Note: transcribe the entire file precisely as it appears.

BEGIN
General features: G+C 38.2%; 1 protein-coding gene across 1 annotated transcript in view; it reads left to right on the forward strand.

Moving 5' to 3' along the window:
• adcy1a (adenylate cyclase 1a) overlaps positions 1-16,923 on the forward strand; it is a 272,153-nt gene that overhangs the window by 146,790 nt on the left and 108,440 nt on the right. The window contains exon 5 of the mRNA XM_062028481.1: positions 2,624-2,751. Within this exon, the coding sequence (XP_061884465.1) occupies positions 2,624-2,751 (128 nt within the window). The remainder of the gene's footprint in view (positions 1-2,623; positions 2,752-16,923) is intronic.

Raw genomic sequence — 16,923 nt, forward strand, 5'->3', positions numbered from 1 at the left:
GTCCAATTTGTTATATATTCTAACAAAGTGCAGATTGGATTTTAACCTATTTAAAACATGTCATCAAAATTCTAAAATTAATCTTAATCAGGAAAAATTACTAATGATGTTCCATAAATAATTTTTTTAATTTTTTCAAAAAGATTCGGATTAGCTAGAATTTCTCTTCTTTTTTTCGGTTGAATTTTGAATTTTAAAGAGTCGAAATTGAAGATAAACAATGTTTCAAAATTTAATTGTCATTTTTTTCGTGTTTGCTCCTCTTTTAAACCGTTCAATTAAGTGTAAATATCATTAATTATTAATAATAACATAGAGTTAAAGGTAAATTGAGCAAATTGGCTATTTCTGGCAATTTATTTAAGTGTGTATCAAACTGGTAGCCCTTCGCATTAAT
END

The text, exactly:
General features: G+C 38.2%; 1 protein-coding gene across 1 annotated transcript in view; it reads left to right on the forward strand.

Moving 5' to 3' along the window:
• adcy1a (adenylate cyclase 1a) overlaps positions 1-16,923 on the forward strand; it is a 272,153-nt gene that overhangs the window by 146,790 nt on the left and 108,440 nt on the right. The window contains exon 5 of the mRNA XM_062028481.1: positions 2,624-2,751. Within this exon, the coding sequence (XP_061884465.1) occupies positions 2,624-2,751 (128 nt within the window). The remainder of the gene's footprint in view (positions 1-2,623; positions 2,752-16,923) is intronic.

Raw genomic sequence — 16,923 nt, forward strand, 5'->3', positions numbered from 1 at the left:
GTCCAATTTGTTATATATTCTAACAAAGTGCAGATTGGATTTTAACCTATTTAAAACATGTCATCAAAATTCTAAAATTAATCTTAATCAGGAAAAATTACTAATGATGTTCCATAAATAATTTTTTTAATTTTTTCAAAAAGATTCGGATTAGCTAGAATTTCTCTTCTTTTTTTCGGTTGAATTTTGAATTTTAAAGAGTCGAAATTGAAGATAAACAATGTTTCAAAATTTAATTGTCATTTTTTTCGTGTTTGCTCCTCTTTTAAACCGTTCAATTAAGTGTAAATATCATTAATTATTAATAATAACATAGAGTTAAAGGTAAATTGAGCAAATTGGCTATTTCTGGCAATTTATTTAAGTGTGTATCAAACTGGTAGCCCTTCGCATTAAT